Uber Blames LAPSUS$ Hacking Group for Recent Security Breach
Uber on Monday disclosed more details related to the security incident that happened last week, pinning the attack on a threat actor it believes is affiliated to the notorious LAPSUS$ hacking group.
“This group typically uses similar techniques to target technology companies, and in 2022 alone has breached Microsoft, Cisco, Samsung, NVIDIA, and Okta, among others,” the San Francisco-based company said in an update.
The financially-motivated extortionist gang was dealt a huge blow in March 2022 when the City of London Police moved to arrest seven suspected LAPSUS$ gang members aged between 16 and 21. Weeks later, two of them were charged for their actions.
The hacker behind the Uber breach, an 18-year-old teenager who goes by the moniker Tea Pot, has also claimed responsibility for breaking into video game maker Rockstar Games over the weekend.
Uber said it’s working with “several leading digital forensics firms” as the company’s investigation into the incident continues, in addition to coordinating with the U.S. Federal Bureau of Investigation (FBI) and the Justice Department on the matter.
As for how the attack unfolded, the ridesharing firm said an “EXT contractor” had their personal device compromised with malware and their corporate account credentials stolen and sold on the dark web, corroborating an earlier report from Group-IB.
The Singapore-headquartered company, the previous week, noted that at least two of Uber’s employees located in Brazil and Indonesia were infected with Raccoon and Vidar information stealers.
“The attacker then repeatedly tried to log in to the contractor’s Uber account,” the company said. “Each time, the contractor received a two-factor login approval request, which initially blocked access. Eventually, however, the contractor accepted one, and the attacker successfully logged in.”
Upon gaining a foothold, the miscreant is said to have accessed other employee accounts, thereby equipping the malicious party with elevated permissions to “several internal systems” such as Google Workspace and Slack.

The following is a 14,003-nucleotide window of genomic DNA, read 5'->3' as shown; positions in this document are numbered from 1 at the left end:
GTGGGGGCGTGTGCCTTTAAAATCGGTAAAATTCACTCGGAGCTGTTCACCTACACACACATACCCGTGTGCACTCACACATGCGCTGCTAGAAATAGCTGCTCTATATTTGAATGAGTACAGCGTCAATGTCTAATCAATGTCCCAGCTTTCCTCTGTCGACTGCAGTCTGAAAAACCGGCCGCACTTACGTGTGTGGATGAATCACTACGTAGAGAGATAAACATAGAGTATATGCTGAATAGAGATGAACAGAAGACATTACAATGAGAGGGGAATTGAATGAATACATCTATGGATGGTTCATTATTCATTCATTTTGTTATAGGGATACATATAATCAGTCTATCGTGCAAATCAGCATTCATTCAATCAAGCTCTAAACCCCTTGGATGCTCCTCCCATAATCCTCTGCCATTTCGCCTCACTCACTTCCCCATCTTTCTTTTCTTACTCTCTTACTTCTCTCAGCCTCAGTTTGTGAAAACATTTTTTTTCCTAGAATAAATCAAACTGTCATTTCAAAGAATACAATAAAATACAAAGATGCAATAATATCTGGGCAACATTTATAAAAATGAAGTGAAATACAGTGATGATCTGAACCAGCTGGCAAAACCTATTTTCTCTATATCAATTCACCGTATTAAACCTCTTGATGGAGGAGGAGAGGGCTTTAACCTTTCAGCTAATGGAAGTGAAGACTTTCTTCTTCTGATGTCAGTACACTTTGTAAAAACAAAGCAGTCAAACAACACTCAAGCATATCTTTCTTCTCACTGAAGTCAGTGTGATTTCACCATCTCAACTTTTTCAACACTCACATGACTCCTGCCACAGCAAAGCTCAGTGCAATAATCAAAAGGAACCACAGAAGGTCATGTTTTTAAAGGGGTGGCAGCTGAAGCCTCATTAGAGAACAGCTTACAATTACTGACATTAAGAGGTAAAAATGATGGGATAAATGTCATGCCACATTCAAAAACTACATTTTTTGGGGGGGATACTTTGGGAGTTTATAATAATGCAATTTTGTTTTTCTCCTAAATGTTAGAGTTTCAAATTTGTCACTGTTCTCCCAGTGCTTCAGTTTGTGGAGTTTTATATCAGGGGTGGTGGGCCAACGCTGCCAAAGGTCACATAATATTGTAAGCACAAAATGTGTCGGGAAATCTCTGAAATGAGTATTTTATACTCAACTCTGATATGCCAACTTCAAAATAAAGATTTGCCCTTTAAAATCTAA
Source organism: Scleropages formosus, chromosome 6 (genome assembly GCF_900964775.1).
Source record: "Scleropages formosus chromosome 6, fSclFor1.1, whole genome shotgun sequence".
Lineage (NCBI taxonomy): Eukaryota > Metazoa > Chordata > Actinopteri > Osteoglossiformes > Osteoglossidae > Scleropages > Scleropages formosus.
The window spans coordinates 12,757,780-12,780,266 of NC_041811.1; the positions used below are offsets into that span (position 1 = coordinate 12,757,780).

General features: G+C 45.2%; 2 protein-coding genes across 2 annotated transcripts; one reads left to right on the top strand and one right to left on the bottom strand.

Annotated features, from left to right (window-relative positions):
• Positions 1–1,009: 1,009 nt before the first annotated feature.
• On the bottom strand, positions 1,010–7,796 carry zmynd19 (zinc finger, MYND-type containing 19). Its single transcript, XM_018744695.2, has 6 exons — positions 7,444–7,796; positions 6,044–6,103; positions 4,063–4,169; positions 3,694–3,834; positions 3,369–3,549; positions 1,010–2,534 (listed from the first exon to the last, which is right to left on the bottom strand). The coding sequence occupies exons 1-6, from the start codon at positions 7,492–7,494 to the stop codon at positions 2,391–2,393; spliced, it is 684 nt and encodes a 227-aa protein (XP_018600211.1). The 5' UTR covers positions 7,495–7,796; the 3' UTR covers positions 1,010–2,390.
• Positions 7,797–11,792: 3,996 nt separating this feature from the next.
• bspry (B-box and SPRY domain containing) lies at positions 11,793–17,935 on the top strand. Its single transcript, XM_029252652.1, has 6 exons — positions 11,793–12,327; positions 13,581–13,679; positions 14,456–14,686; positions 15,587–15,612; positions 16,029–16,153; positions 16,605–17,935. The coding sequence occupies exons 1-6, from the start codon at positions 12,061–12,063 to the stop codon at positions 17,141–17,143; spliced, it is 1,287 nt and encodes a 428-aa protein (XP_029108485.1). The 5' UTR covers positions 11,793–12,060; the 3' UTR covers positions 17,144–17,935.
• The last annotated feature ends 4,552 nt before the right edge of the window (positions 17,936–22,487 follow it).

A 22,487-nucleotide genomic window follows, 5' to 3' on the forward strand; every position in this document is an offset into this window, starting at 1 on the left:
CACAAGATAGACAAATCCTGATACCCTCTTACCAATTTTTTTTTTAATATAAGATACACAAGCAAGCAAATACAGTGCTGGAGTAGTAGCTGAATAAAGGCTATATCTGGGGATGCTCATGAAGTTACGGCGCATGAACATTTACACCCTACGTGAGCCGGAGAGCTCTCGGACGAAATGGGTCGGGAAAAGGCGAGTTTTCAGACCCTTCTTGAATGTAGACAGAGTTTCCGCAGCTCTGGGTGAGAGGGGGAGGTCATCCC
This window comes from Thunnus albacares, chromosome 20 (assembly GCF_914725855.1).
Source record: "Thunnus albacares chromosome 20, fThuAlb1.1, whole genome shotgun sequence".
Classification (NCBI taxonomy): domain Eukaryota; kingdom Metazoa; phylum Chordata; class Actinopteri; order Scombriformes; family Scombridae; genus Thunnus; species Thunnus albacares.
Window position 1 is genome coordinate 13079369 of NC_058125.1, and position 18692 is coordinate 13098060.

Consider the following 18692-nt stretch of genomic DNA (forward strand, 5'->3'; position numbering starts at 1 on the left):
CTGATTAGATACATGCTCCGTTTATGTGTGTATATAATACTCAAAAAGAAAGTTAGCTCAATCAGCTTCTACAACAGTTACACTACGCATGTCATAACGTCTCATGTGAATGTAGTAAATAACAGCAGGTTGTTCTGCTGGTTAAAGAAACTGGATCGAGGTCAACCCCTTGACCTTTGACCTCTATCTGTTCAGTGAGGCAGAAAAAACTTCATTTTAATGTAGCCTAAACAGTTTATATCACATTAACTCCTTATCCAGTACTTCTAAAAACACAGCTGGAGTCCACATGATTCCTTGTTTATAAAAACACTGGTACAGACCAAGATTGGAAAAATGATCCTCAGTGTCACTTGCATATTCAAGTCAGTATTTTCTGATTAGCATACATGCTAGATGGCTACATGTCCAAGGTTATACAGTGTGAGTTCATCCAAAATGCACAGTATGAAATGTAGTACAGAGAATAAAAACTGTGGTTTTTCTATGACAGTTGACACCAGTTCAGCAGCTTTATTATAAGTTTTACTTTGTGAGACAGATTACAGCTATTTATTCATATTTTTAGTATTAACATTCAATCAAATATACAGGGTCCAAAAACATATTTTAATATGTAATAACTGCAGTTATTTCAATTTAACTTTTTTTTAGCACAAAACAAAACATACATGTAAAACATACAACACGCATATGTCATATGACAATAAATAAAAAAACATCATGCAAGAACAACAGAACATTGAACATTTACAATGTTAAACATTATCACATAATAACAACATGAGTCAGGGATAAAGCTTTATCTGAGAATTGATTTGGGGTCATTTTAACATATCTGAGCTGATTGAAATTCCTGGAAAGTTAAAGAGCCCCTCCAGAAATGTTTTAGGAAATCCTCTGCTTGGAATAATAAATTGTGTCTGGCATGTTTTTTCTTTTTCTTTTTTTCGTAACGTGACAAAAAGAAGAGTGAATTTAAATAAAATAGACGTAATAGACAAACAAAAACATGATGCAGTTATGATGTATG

The company further said it took a number of steps as part of its incident response measures, including disabling impacted tools, rotating keys to the services, locking down codebase, and also blocking compromised employee accounts from accessing Uber systems or alternatively issuing a password reset for those accounts.
Uber didn’t disclose how many employee accounts were potentially compromised, but it reiterated that no unauthorized code changes were made and that there was no evidence the hacker had access to production systems that support its customer-facing apps.
That said, the alleged teen hacker is said to have downloaded some unspecified number of internal Slack messages and information from an in-house tool used by its finance team to manage certain invoices.
Uber also confirmed that the attacker accessed HackerOne bug reports, but noted that “any bug reports the attacker was able to access have been remediated.”
“There is only one solution to making push-based [multi-factor authentication] more resilient and that is to train your employees, who use push-based MFA, about the common types of attacks against it, how to detect those attacks, and how to mitigate and report them if they occur,” Roger Grimes, data-driven defense evangelist at KnowBe4, said in a statement.
Chris Clements, vice president of solutions architecture at Cerberus Sentinel, said it’s crucial for organizations to realize that MFA is not a “silver bullet” and that not all factors are created equal.
While there has been a shift from SMS-based authentication to an app-based approach to mitigate risks associated with SIM swapping attacks, the attack against Uber and Cisco highlights that security controls once considered infallible are being bypassed by other means.
The fact that threat actors are banking on attack paths such as adversary-in-the-middle (AiTM) proxy toolkits and MFA fatigue (aka prompt bombing) to trick an unsuspecting employee into inadvertently handing over MFA codes or authorizing an access request signals the need to adopt phishing-resistant methods.
“To prevent similar attacks, organizations should move to more secure versions of MFA approval such as number matching that minimize the risk of a user blindly approving an authentication verification prompt,” Clements said.
“The reality is that if an attacker only needs to compromise a single user to cause significant damage, sooner or later you are going to have significant damage,” Clements added, underscoring strong authentication mechanisms “should be one of many in-depth defensive controls to prevent compromise.”